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Drinking coffee may promote longevity

11 Jul 2017

No association exists between regular coffee consumption and an increased mortality rate in either men or women, according to a recent study.

The relative risks (RRs) for all-cause mortality in men across coffee intake categories (<1 cup per month, 1 cup per month to 4 cups per week, 5 to 7 cups per week, 2 to 3 cups per day, 4 to 5 cups per day, and ≥6 cups per day) were 1.0, 1.07 (95 percent CI, 0.99 to 1.16), 1.02 (0.95 to 1.11), 0.97 (0.89 to 1.05), 0.93 (0.81 to 1.07) and 0.80 (0.62 to 1.04), respectively (p=0.008 for trend), after adjustment for age, smoking, and other cardiovascular disease (CVD) and cancer risk factors.

The RRs in women were 1.0, 0.98 (0.91 to 1.05), 0.93 (0.87 to 0.98), 0.82 (0.77 to 0.87), 0.74 (0.68 to 0.81) and 0.83 (0.73 to 0.95), respectively (p<0.001 for trend).

The inverse association was independent of caffeine consumption and was primarily due to a moderately reduced risk for CVD mortality. On the other hand, after adjustment for potential confounders, no statistically significant association was found between coffee intake and risk for cancer mortality.

In addition, decaffeinated coffee consumption was associated with a small reduction in all-cause and CVD mortality.

Using sex-specific Cox proportional hazard models, researchers investigated the association between coffee consumption and mortality during 18 years of follow-up in men (n=41,736) and 24 years of follow-up in women (n=86,214).

The study was limited by self-reporting of coffee consumption, which might have contributed to measurement error.

“The possibility of a modest benefit of coffee consumption on all-cause and CVD mortality needs to be further investigated,” researchers said.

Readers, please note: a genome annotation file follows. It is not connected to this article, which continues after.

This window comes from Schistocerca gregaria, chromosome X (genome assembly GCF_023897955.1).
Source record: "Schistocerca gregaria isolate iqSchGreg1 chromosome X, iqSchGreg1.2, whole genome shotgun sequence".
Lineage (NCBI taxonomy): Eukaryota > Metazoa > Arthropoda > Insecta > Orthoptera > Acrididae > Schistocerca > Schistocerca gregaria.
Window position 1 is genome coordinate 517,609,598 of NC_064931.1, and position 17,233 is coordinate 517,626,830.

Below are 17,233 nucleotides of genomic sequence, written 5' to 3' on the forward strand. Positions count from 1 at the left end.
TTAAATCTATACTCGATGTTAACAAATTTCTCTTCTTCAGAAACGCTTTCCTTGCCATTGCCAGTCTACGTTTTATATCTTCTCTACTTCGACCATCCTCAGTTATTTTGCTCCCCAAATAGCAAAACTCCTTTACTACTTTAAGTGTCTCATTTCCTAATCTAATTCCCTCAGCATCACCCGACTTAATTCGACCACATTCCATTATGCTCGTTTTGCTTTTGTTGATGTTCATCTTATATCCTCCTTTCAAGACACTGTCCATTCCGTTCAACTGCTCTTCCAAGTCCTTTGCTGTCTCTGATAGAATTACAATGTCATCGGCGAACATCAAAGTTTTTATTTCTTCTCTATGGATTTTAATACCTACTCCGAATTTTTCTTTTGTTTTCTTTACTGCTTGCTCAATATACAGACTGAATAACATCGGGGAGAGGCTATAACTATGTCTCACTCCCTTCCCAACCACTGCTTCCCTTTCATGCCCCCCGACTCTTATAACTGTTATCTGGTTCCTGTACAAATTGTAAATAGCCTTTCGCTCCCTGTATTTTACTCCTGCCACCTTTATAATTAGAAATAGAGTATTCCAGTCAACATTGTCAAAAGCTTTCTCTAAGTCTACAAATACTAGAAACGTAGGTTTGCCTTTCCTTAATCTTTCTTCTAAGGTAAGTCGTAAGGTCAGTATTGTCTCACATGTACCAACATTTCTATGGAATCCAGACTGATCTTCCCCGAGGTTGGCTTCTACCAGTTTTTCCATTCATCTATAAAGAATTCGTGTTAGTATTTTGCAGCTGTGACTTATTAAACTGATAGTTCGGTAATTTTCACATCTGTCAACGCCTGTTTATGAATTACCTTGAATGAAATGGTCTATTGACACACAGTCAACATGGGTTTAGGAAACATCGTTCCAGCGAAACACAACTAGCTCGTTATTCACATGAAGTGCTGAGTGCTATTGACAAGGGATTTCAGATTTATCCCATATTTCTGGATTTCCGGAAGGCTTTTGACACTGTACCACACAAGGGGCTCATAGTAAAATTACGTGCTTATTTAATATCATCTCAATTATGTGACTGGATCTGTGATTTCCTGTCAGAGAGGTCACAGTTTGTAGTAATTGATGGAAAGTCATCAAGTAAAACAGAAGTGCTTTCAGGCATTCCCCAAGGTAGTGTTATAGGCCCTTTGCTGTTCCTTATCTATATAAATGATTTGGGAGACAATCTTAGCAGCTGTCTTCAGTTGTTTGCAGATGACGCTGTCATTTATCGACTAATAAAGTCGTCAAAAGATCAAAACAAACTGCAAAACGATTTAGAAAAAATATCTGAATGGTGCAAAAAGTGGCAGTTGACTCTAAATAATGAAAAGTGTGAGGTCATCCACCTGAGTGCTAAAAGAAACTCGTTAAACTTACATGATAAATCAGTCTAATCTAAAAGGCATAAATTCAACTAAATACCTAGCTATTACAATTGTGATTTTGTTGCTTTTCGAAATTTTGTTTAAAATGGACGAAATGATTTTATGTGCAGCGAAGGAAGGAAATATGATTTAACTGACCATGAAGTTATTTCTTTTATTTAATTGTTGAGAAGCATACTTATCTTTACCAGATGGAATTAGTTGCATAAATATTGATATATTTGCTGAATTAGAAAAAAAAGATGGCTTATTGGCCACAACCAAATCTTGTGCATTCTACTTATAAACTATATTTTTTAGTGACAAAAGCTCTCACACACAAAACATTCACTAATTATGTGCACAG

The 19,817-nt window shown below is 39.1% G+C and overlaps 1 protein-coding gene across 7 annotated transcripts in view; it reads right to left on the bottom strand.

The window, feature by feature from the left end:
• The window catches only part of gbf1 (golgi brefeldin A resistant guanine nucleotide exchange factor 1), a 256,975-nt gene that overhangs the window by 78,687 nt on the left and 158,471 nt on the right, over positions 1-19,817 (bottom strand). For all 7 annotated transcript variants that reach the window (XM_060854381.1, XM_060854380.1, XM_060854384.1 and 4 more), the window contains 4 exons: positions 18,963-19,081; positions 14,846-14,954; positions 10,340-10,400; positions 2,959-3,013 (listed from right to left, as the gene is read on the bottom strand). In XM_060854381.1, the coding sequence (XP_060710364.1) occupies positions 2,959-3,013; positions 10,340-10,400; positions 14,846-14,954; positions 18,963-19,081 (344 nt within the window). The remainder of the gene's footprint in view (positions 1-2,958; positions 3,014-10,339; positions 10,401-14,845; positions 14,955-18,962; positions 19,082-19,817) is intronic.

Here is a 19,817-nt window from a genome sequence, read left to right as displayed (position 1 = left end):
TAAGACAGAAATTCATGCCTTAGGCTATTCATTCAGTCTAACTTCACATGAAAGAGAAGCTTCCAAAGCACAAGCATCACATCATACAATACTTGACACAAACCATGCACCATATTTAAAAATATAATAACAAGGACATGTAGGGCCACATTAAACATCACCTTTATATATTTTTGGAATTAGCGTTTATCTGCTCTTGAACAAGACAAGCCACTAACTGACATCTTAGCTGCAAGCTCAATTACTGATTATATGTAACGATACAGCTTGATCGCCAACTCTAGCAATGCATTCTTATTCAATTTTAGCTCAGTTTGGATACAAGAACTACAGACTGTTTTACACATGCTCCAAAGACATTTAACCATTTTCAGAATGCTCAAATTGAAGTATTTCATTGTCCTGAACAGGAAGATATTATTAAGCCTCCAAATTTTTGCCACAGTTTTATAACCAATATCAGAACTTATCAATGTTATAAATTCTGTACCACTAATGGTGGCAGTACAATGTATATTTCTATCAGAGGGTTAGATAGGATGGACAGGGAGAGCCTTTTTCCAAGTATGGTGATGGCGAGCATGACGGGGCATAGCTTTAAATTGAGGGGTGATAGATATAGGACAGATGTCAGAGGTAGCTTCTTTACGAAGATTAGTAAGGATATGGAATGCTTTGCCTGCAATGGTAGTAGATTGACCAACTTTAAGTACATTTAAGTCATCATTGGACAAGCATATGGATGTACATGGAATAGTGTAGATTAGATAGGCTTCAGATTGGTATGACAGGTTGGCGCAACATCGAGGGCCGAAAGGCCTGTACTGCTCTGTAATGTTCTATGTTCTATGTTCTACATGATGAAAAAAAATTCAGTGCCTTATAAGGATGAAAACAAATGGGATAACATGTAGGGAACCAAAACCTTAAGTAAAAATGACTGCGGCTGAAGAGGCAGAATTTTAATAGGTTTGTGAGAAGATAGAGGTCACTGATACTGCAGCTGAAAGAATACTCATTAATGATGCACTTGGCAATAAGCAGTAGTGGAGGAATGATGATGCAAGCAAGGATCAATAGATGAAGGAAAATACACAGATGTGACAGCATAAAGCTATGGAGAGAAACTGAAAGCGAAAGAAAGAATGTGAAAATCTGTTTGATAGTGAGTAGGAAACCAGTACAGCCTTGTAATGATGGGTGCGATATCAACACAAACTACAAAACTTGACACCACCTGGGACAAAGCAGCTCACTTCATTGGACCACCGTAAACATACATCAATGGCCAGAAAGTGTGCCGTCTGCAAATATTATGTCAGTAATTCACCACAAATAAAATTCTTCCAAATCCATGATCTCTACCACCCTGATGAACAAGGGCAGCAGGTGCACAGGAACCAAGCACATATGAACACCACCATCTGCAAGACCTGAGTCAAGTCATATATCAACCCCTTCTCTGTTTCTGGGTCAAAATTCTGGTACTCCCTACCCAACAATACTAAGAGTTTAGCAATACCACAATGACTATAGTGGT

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Most Read Articles
Roshini Claire Anthony, 4 days ago

The combined use of piperacillin and tazobactam does not appear to be a suitable alternative to meropenem for patients with bloodstream infections caused by ceftriaxone-resistant Escherichia coli (E. coli) or Klebsiella pneumoniae (K. pneumoniae), according to results of the MERINO* trial.

Tristan Manalac, 19 May 2018
Taking oral antibiotics appears to increase the risk of nephrolithiasis, according to a recent study. Moreover, the risk seems to be compounded for individuals with recent antibiotic exposure and those who were exposed at a younger age.
2 days ago
Patients with inflammatory bowel disease are at increased risk of developing acute myocardial infarction (AMI) or heart failure, although the prevalence of traditional risk factors for such cardiovascular disorders appears to be low, as reported in a recent study.
3 days ago
Early renin-angiotensin-aldosterone system (RAAS) blockade with renin-angiotensin system inhibitors (RASI) leads to better short- and long-term renal outcomes in systemic lupus erythematosus (SLE) patients with antiphospholipid-associated nephropathy (aPLN), according to a study, adding that this renal protective effect is independent of RASI’s antihypertensive and antiproteinuric effects.